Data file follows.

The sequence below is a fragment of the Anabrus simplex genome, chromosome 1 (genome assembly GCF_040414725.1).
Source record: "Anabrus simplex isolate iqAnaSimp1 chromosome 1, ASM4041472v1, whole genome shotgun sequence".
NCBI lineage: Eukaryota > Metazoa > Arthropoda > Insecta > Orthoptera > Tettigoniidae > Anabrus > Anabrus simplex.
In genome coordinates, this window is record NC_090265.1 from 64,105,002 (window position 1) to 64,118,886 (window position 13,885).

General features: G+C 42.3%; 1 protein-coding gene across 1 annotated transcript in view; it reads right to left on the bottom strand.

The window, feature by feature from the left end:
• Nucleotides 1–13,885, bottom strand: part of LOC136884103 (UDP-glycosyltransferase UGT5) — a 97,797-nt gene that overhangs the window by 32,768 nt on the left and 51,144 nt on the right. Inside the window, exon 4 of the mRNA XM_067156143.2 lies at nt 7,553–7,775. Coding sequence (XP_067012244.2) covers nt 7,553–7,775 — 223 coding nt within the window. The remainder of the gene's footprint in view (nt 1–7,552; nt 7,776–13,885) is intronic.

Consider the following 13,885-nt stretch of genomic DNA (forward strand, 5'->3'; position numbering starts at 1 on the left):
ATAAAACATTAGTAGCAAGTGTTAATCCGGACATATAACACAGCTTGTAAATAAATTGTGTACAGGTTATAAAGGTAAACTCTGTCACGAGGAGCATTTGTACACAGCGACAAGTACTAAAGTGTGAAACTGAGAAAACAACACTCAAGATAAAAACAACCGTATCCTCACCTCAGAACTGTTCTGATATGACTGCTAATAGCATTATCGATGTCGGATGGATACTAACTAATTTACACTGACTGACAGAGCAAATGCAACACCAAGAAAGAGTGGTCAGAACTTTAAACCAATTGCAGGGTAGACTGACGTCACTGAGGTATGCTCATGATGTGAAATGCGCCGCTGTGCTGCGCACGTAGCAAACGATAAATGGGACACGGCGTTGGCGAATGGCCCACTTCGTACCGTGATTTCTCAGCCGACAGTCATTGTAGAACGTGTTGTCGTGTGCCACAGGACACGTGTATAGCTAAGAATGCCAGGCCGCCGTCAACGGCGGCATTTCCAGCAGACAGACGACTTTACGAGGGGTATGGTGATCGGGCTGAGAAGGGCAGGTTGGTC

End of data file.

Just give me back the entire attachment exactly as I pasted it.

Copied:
The sequence below is a fragment of the Anabrus simplex genome, chromosome 1 (genome assembly GCF_040414725.1).
Source record: "Anabrus simplex isolate iqAnaSimp1 chromosome 1, ASM4041472v1, whole genome shotgun sequence".
NCBI lineage: Eukaryota > Metazoa > Arthropoda > Insecta > Orthoptera > Tettigoniidae > Anabrus > Anabrus simplex.
In genome coordinates, this window is record NC_090265.1 from 64,105,002 (window position 1) to 64,118,886 (window position 13,885).

General features: G+C 42.3%; 1 protein-coding gene across 1 annotated transcript in view; it reads right to left on the bottom strand.

The window, feature by feature from the left end:
• Nucleotides 1–13,885, bottom strand: part of LOC136884103 (UDP-glycosyltransferase UGT5) — a 97,797-nt gene that overhangs the window by 32,768 nt on the left and 51,144 nt on the right. Inside the window, exon 4 of the mRNA XM_067156143.2 lies at nt 7,553–7,775. Coding sequence (XP_067012244.2) covers nt 7,553–7,775 — 223 coding nt within the window. The remainder of the gene's footprint in view (nt 1–7,552; nt 7,776–13,885) is intronic.

Consider the following 13,885-nt stretch of genomic DNA (forward strand, 5'->3'; position numbering starts at 1 on the left):
ATAAAACATTAGTAGCAAGTGTTAATCCGGACATATAACACAGCTTGTAAATAAATTGTGTACAGGTTATAAAGGTAAACTCTGTCACGAGGAGCATTTGTACACAGCGACAAGTACTAAAGTGTGAAACTGAGAAAACAACACTCAAGATAAAAACAACCGTATCCTCACCTCAGAACTGTTCTGATATGACTGCTAATAGCATTATCGATGTCGGATGGATACTAACTAATTTACACTGACTGACAGAGCAAATGCAACACCAAGAAAGAGTGGTCAGAACTTTAAACCAATTGCAGGGTAGACTGACGTCACTGAGGTATGCTCATGATGTGAAATGCGCCGCTGTGCTGCGCACGTAGCAAACGATAAATGGGACACGGCGTTGGCGAATGGCCCACTTCGTACCGTGATTTCTCAGCCGACAGTCATTGTAGAACGTGTTGTCGTGTGCCACAGGACACGTGTATAGCTAAGAATGCCAGGCCGCCGTCAACGGCGGCATTTCCAGCAGACAGACGACTTTACGAGGGGTATGGTGATCGGGCTGAGAAGGGCAGGTTGGTC